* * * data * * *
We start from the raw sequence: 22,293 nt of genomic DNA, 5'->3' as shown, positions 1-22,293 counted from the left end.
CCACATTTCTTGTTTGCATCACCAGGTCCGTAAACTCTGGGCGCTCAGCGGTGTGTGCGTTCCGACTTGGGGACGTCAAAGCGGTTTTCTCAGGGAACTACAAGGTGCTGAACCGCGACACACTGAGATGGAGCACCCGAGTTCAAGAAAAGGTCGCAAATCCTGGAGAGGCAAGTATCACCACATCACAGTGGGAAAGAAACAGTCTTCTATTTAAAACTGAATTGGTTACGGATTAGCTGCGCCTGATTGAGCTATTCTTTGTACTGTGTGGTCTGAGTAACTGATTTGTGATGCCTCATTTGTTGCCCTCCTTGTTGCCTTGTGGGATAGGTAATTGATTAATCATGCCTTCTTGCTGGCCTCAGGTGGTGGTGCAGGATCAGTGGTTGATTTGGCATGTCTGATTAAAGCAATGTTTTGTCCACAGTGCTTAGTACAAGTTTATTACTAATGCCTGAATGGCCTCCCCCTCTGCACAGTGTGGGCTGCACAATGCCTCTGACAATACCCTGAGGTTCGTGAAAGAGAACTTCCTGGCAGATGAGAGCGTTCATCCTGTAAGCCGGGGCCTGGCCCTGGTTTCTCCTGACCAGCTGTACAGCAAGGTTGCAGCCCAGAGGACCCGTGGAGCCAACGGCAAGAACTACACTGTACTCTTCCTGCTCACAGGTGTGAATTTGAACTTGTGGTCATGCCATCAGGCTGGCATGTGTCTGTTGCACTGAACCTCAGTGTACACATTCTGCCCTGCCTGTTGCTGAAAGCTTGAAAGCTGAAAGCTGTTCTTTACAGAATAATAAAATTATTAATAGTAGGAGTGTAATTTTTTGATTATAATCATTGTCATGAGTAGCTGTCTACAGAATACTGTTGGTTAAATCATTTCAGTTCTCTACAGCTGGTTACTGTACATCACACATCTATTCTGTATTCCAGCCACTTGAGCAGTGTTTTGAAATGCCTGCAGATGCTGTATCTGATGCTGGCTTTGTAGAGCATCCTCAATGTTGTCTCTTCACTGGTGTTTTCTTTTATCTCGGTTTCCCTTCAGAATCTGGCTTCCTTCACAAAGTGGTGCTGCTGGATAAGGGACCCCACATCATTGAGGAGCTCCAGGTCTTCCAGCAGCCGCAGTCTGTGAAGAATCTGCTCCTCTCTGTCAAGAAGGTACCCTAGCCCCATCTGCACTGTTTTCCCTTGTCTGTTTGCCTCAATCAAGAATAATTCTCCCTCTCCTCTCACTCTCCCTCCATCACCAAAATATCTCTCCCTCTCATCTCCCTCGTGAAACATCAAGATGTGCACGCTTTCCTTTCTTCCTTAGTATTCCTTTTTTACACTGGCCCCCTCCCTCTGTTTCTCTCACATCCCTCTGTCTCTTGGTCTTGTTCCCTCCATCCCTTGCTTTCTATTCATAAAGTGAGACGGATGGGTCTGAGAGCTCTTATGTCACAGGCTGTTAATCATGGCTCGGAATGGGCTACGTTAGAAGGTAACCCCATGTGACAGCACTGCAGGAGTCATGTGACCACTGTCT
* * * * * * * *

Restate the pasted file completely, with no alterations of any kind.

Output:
We start from the raw sequence: 22,293 nt of genomic DNA, 5'->3' as shown, positions 1-22,293 counted from the left end.
CCACATTTCTTGTTTGCATCACCAGGTCCGTAAACTCTGGGCGCTCAGCGGTGTGTGCGTTCCGACTTGGGGACGTCAAAGCGGTTTTCTCAGGGAACTACAAGGTGCTGAACCGCGACACACTGAGATGGAGCACCCGAGTTCAAGAAAAGGTCGCAAATCCTGGAGAGGCAAGTATCACCACATCACAGTGGGAAAGAAACAGTCTTCTATTTAAAACTGAATTGGTTACGGATTAGCTGCGCCTGATTGAGCTATTCTTTGTACTGTGTGGTCTGAGTAACTGATTTGTGATGCCTCATTTGTTGCCCTCCTTGTTGCCTTGTGGGATAGGTAATTGATTAATCATGCCTTCTTGCTGGCCTCAGGTGGTGGTGCAGGATCAGTGGTTGATTTGGCATGTCTGATTAAAGCAATGTTTTGTCCACAGTGCTTAGTACAAGTTTATTACTAATGCCTGAATGGCCTCCCCCTCTGCACAGTGTGGGCTGCACAATGCCTCTGACAATACCCTGAGGTTCGTGAAAGAGAACTTCCTGGCAGATGAGAGCGTTCATCCTGTAAGCCGGGGCCTGGCCCTGGTTTCTCCTGACCAGCTGTACAGCAAGGTTGCAGCCCAGAGGACCCGTGGAGCCAACGGCAAGAACTACACTGTACTCTTCCTGCTCACAGGTGTGAATTTGAACTTGTGGTCATGCCATCAGGCTGGCATGTGTCTGTTGCACTGAACCTCAGTGTACACATTCTGCCCTGCCTGTTGCTGAAAGCTTGAAAGCTGAAAGCTGTTCTTTACAGAATAATAAAATTATTAATAGTAGGAGTGTAATTTTTTGATTATAATCATTGTCATGAGTAGCTGTCTACAGAATACTGTTGGTTAAATCATTTCAGTTCTCTACAGCTGGTTACTGTACATCACACATCTATTCTGTATTCCAGCCACTTGAGCAGTGTTTTGAAATGCCTGCAGATGCTGTATCTGATGCTGGCTTTGTAGAGCATCCTCAATGTTGTCTCTTCACTGGTGTTTTCTTTTATCTCGGTTTCCCTTCAGAATCTGGCTTCCTTCACAAAGTGGTGCTGCTGGATAAGGGACCCCACATCATTGAGGAGCTCCAGGTCTTCCAGCAGCCGCAGTCTGTGAAGAATCTGCTCCTCTCTGTCAAGAAGGTACCCTAGCCCCATCTGCACTGTTTTCCCTTGTCTGTTTGCCTCAATCAAGAATAATTCTCCCTCTCCTCTCACTCTCCCTCCATCACCAAAATATCTCTCCCTCTCATCTCCCTCGTGAAACATCAAGATGTGCACGCTTTCCTTTCTTCCTTAGTATTCCTTTTTTACACTGGCCCCCTCCCTCTGTTTCTCTCACATCCCTCTGTCTCTTGGTCTTGTTCCCTCCATCCCTTGCTTTCTATTCATAAAGTGAGACGGATGGGTCTGAGAGCTCTTATGTCACAGGCTGTTAATCATGGCTCGGAATGGGCTACGTTAGAAGGTAACCCCATGTGACAGCACTGCAGGAGTCATGTGACCACTGTCT